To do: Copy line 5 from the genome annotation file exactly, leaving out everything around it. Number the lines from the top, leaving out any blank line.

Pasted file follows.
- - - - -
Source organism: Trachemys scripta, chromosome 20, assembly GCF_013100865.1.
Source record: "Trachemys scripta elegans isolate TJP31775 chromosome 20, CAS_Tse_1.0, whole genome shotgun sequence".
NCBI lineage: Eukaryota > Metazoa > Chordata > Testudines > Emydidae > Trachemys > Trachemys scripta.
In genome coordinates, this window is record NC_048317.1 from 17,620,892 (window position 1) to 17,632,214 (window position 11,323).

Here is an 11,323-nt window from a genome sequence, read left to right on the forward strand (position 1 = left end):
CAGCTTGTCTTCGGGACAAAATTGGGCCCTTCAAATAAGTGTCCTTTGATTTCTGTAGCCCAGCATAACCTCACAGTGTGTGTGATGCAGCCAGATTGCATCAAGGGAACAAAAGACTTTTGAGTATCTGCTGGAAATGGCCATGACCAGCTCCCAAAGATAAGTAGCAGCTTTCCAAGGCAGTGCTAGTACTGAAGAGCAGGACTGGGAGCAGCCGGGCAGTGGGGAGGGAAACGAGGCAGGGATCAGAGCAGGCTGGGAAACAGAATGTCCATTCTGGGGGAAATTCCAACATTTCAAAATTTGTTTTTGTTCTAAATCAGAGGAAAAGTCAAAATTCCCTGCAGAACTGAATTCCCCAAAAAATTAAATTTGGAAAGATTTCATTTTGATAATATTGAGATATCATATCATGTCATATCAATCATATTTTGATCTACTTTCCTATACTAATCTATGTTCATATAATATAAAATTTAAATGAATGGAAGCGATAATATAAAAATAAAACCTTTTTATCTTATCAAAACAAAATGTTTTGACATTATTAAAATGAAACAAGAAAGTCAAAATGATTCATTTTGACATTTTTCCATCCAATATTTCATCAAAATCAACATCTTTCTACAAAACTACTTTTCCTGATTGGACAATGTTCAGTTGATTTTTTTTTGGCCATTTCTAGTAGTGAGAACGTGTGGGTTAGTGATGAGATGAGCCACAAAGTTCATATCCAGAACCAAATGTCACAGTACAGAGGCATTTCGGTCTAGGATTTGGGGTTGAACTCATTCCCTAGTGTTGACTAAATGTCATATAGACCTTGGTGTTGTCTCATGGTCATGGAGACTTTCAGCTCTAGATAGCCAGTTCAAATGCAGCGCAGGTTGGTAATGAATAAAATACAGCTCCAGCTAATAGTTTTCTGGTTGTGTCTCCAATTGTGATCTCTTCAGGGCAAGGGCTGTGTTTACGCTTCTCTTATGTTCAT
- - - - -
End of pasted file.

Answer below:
Here is an 11,323-nt window from a genome sequence, read left to right on the forward strand (position 1 = left end):